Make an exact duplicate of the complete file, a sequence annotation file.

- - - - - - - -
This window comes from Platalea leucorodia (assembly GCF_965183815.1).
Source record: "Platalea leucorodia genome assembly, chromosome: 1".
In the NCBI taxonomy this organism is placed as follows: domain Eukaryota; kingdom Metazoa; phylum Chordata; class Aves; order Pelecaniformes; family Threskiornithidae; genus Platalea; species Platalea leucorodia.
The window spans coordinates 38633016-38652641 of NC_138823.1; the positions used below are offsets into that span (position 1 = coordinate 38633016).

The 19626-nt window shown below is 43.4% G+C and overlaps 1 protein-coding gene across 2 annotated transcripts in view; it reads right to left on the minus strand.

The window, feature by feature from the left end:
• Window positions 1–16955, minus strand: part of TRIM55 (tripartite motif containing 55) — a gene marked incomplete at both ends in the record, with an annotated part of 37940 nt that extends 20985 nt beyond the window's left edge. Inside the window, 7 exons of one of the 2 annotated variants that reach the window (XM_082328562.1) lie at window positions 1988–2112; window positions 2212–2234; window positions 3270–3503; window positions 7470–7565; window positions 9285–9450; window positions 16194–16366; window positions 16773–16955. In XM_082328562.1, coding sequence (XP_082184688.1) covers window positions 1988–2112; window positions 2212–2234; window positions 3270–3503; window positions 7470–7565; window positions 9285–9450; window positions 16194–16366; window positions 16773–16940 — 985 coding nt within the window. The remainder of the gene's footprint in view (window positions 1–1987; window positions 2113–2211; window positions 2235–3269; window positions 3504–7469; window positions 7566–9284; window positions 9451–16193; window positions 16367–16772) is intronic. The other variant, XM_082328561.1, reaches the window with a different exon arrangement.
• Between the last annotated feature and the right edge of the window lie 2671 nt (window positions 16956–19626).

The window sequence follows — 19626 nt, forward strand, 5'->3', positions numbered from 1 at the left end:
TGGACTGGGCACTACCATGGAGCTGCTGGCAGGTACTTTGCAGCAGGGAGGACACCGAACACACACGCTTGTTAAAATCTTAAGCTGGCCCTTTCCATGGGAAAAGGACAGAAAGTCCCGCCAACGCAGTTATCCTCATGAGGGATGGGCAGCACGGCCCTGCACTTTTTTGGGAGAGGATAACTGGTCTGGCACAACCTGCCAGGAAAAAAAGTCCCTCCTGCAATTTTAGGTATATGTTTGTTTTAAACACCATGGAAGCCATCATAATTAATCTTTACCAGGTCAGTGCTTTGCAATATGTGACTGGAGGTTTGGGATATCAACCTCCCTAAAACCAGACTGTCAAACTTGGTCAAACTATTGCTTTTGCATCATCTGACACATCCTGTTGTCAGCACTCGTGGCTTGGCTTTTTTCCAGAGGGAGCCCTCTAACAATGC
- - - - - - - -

This window comes from Platalea leucorodia (assembly GCF_965183815.1).
Source record: "Platalea leucorodia genome assembly, chromosome: 1".
In the NCBI taxonomy this organism is placed as follows: domain Eukaryota; kingdom Metazoa; phylum Chordata; class Aves; order Pelecaniformes; family Threskiornithidae; genus Platalea; species Platalea leucorodia.
The window spans coordinates 38633016-38652641 of NC_138823.1; the positions used below are offsets into that span (position 1 = coordinate 38633016).

The 19626-nt window shown below is 43.4% G+C and overlaps 1 protein-coding gene across 2 annotated transcripts in view; it reads right to left on the minus strand.

The window, feature by feature from the left end:
• Window positions 1–16955, minus strand: part of TRIM55 (tripartite motif containing 55) — a gene marked incomplete at both ends in the record, with an annotated part of 37940 nt that extends 20985 nt beyond the window's left edge. Inside the window, 7 exons of one of the 2 annotated variants that reach the window (XM_082328562.1) lie at window positions 1988–2112; window positions 2212–2234; window positions 3270–3503; window positions 7470–7565; window positions 9285–9450; window positions 16194–16366; window positions 16773–16955. In XM_082328562.1, coding sequence (XP_082184688.1) covers window positions 1988–2112; window positions 2212–2234; window positions 3270–3503; window positions 7470–7565; window positions 9285–9450; window positions 16194–16366; window positions 16773–16940 — 985 coding nt within the window. The remainder of the gene's footprint in view (window positions 1–1987; window positions 2113–2211; window positions 2235–3269; window positions 3504–7469; window positions 7566–9284; window positions 9451–16193; window positions 16367–16772) is intronic. The other variant, XM_082328561.1, reaches the window with a different exon arrangement.
• Between the last annotated feature and the right edge of the window lie 2671 nt (window positions 16956–19626).

The window sequence follows — 19626 nt, forward strand, 5'->3', positions numbered from 1 at the left end:
TGGACTGGGCACTACCATGGAGCTGCTGGCAGGTACTTTGCAGCAGGGAGGACACCGAACACACACGCTTGTTAAAATCTTAAGCTGGCCCTTTCCATGGGAAAAGGACAGAAAGTCCCGCCAACGCAGTTATCCTCATGAGGGATGGGCAGCACGGCCCTGCACTTTTTTGGGAGAGGATAACTGGTCTGGCACAACCTGCCAGGAAAAAAAGTCCCTCCTGCAATTTTAGGTATATGTTTGTTTTAAACACCATGGAAGCCATCATAATTAATCTTTACCAGGTCAGTGCTTTGCAATATGTGACTGGAGGTTTGGGATATCAACCTCCCTAAAACCAGACTGTCAAACTTGGTCAAACTATTGCTTTTGCATCATCTGACACATCCTGTTGTCAGCACTCGTGGCTTGGCTTTTTTCCAGAGGGAGCCCTCTAACAATGC